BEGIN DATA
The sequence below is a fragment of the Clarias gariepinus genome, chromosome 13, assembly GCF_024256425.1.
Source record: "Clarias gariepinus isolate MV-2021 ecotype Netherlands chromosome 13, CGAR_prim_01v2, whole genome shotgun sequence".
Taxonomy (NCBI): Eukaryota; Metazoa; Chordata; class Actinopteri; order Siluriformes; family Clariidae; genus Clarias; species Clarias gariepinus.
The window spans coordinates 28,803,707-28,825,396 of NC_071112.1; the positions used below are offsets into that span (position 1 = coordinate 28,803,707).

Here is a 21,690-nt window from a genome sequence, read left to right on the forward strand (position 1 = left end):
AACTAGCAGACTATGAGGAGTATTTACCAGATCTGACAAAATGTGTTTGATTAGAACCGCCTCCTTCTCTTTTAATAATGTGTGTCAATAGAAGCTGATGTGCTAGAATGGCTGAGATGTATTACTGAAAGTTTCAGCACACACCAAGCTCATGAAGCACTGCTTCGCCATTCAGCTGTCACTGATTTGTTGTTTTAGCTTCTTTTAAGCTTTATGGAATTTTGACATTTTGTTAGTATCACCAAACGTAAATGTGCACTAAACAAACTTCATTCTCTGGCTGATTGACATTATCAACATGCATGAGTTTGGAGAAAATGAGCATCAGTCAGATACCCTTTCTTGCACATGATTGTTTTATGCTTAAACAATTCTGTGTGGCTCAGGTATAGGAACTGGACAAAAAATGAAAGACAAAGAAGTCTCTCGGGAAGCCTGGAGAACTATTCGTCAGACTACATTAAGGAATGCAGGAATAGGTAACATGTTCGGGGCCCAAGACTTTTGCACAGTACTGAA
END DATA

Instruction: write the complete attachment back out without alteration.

The sequence below is a fragment of the Clarias gariepinus genome, chromosome 13, assembly GCF_024256425.1.
Source record: "Clarias gariepinus isolate MV-2021 ecotype Netherlands chromosome 13, CGAR_prim_01v2, whole genome shotgun sequence".
Taxonomy (NCBI): Eukaryota; Metazoa; Chordata; class Actinopteri; order Siluriformes; family Clariidae; genus Clarias; species Clarias gariepinus.
The window spans coordinates 28,803,707-28,825,396 of NC_071112.1; the positions used below are offsets into that span (position 1 = coordinate 28,803,707).

Here is a 21,690-nt window from a genome sequence, read left to right on the forward strand (position 1 = left end):
AACTAGCAGACTATGAGGAGTATTTACCAGATCTGACAAAATGTGTTTGATTAGAACCGCCTCCTTCTCTTTTAATAATGTGTGTCAATAGAAGCTGATGTGCTAGAATGGCTGAGATGTATTACTGAAAGTTTCAGCACACACCAAGCTCATGAAGCACTGCTTCGCCATTCAGCTGTCACTGATTTGTTGTTTTAGCTTCTTTTAAGCTTTATGGAATTTTGACATTTTGTTAGTATCACCAAACGTAAATGTGCACTAAACAAACTTCATTCTCTGGCTGATTGACATTATCAACATGCATGAGTTTGGAGAAAATGAGCATCAGTCAGATACCCTTTCTTGCACATGATTGTTTTATGCTTAAACAATTCTGTGTGGCTCAGGTATAGGAACTGGACAAAAAATGAAAGACAAAGAAGTCTCTCGGGAAGCCTGGAGAACTATTCGTCAGACTACATTAAGGAATGCAGGAATAGGTAACATGTTCGGGGCCCAAGACTTTTGCACAGTACTGAA